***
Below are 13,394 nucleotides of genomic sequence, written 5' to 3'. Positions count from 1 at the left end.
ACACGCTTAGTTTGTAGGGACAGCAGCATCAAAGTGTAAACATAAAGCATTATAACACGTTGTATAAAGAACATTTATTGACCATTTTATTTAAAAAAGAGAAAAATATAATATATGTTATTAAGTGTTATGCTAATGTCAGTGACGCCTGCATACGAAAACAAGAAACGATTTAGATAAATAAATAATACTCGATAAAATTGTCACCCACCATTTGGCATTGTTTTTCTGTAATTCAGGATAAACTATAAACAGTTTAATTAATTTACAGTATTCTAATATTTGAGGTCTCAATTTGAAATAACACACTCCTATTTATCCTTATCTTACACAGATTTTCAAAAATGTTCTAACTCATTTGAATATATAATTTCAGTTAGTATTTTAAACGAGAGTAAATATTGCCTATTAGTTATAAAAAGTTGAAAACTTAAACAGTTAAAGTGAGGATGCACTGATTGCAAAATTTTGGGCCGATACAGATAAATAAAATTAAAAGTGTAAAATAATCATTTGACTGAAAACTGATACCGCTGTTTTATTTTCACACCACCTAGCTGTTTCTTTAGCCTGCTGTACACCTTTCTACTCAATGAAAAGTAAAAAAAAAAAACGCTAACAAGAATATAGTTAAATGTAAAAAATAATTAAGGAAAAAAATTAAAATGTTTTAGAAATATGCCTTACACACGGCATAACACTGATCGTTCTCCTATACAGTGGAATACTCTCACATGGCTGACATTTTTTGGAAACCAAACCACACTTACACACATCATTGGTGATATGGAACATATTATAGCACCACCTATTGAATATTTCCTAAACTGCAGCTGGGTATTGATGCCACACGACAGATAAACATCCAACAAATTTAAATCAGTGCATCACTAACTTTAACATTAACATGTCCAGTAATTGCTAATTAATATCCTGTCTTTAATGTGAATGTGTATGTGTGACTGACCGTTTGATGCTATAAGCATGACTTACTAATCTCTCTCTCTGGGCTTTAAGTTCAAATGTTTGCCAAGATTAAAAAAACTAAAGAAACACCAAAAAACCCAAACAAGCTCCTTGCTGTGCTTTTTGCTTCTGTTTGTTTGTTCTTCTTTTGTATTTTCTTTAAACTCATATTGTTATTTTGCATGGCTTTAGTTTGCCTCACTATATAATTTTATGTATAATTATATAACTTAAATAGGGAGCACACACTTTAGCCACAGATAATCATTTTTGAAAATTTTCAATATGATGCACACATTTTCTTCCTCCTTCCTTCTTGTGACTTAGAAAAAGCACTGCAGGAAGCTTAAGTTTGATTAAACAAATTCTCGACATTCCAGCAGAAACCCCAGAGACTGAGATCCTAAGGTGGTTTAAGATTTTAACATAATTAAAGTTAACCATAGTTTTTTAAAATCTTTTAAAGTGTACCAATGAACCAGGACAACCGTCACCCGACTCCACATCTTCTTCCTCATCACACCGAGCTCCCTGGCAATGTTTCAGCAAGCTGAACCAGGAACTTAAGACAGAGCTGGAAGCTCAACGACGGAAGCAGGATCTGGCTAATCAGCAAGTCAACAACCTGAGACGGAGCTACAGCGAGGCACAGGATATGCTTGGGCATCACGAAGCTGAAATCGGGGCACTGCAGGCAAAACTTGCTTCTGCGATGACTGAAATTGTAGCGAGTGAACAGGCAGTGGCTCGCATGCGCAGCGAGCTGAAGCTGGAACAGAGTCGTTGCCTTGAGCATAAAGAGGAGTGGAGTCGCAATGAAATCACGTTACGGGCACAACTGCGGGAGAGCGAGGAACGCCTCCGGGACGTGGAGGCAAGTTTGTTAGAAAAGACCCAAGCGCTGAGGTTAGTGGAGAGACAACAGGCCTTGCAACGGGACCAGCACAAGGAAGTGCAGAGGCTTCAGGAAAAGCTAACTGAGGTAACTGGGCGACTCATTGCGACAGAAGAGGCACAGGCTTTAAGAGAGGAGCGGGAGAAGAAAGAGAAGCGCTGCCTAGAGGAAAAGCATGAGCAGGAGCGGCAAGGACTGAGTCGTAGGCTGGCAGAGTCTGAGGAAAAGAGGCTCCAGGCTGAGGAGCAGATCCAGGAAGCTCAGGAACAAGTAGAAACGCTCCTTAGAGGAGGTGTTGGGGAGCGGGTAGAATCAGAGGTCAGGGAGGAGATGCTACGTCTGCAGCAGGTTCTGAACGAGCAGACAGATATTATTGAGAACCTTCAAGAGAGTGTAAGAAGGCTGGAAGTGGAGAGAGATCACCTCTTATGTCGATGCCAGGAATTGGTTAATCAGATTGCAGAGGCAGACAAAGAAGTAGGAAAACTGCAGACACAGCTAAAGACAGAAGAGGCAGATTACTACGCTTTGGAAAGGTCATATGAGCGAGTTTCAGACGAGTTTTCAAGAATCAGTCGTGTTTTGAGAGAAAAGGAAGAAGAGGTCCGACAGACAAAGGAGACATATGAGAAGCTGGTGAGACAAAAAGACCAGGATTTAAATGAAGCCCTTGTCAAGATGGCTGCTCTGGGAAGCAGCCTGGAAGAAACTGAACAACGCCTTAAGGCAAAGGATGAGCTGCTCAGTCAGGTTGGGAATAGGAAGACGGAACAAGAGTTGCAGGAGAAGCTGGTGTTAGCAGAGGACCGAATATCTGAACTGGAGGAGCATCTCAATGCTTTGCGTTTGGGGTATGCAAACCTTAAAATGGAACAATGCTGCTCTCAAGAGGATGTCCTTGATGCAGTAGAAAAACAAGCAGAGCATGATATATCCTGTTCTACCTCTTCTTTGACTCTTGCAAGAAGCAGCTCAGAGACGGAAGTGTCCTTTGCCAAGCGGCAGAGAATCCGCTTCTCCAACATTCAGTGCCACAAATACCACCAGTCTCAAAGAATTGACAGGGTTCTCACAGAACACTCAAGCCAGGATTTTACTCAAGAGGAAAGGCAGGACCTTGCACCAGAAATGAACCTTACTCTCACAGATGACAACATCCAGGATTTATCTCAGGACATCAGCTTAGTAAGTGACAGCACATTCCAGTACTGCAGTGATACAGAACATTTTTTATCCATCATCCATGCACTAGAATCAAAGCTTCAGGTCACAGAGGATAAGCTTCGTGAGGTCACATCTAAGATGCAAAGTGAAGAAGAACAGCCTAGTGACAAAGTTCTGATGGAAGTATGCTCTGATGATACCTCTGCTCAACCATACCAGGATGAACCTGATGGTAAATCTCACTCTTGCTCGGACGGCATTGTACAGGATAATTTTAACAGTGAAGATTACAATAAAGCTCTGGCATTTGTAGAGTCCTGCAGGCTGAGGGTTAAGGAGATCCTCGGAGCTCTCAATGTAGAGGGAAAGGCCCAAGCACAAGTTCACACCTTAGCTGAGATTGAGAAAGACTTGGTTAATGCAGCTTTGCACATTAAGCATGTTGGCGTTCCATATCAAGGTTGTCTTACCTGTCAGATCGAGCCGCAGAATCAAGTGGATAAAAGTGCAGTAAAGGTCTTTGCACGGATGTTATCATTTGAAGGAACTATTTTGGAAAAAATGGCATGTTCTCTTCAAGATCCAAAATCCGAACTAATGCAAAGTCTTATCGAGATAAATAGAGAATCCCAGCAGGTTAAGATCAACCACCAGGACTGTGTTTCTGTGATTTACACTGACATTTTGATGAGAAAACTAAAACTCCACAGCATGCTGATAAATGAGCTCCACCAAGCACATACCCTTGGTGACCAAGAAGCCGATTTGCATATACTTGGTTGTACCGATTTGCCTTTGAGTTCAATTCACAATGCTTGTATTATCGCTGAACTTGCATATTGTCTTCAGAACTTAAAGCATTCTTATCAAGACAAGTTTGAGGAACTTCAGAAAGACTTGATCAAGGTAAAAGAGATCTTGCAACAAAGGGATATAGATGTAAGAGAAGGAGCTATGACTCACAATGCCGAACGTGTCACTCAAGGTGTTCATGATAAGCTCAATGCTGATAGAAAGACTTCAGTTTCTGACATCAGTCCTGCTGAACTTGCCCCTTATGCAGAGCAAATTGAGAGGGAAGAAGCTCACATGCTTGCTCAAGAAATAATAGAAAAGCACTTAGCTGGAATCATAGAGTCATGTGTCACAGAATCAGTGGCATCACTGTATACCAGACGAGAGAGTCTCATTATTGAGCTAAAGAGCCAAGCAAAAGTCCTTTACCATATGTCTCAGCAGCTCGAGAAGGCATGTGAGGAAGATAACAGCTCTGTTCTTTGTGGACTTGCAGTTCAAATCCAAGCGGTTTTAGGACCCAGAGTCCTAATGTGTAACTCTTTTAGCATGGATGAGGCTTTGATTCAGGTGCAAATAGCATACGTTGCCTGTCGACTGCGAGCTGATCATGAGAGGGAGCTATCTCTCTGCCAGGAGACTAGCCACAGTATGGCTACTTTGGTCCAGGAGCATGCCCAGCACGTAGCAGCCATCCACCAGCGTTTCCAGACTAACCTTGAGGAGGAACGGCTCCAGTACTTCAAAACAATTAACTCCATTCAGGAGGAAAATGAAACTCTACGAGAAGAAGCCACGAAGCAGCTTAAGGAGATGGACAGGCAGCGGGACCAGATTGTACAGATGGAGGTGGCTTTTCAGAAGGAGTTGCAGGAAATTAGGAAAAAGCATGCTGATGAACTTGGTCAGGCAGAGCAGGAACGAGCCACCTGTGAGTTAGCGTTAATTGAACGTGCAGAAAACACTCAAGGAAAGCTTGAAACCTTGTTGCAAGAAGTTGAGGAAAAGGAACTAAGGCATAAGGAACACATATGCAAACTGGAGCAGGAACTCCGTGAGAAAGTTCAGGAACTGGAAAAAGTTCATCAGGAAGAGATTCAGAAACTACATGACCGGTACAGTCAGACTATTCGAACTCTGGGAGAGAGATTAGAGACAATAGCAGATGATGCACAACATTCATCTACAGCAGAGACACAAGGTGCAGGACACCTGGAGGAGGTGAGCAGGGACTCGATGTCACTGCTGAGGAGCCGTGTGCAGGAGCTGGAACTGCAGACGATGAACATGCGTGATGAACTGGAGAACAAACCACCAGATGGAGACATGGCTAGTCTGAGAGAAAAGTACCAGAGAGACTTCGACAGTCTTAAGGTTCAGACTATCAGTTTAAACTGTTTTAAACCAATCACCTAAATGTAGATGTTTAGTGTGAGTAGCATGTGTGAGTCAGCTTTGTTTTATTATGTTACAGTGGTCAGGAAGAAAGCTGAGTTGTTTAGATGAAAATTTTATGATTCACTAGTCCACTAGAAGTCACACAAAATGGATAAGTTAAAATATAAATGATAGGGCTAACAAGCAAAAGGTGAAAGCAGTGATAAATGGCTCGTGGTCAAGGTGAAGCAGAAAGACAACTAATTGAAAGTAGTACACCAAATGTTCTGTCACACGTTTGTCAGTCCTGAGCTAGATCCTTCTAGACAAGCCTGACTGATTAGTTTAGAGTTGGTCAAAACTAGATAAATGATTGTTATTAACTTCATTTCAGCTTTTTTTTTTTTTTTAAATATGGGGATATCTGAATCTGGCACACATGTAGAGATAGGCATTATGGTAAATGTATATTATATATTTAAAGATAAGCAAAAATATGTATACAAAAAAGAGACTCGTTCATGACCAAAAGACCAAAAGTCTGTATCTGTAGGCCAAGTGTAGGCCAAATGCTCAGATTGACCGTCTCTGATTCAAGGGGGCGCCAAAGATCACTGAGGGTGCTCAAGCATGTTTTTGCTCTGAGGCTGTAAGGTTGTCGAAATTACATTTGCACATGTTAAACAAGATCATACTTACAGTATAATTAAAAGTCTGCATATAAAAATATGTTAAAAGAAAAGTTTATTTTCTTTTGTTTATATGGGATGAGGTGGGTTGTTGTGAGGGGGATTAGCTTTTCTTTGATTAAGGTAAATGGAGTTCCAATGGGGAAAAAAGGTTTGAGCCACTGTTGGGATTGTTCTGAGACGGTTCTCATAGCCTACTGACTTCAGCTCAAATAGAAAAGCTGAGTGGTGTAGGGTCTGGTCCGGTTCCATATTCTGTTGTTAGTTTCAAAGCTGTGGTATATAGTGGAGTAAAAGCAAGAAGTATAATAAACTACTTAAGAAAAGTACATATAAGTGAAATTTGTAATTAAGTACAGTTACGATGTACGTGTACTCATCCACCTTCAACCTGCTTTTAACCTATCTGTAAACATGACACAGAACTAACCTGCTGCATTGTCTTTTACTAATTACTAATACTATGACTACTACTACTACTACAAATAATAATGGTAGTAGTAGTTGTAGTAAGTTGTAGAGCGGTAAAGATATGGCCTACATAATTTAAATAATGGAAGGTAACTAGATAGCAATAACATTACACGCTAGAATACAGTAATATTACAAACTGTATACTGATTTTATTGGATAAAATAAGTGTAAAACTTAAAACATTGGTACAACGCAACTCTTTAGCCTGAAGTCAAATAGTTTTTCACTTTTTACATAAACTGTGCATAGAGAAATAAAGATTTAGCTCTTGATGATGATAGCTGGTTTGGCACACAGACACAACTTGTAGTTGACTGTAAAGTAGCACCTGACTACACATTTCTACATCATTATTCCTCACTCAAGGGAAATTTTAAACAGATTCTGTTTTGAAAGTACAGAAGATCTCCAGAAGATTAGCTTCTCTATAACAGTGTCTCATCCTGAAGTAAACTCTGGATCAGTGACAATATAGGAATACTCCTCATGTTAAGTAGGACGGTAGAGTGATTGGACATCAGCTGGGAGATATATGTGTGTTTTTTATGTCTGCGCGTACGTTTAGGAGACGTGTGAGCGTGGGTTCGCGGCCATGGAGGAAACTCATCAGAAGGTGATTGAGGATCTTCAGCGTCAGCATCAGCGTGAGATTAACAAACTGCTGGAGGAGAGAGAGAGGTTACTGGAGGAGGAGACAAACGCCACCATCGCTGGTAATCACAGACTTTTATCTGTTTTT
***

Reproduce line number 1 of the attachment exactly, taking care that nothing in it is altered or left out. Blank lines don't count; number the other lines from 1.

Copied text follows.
Below are 13,394 nucleotides of genomic sequence, written 5' to 3'. Positions count from 1 at the left end.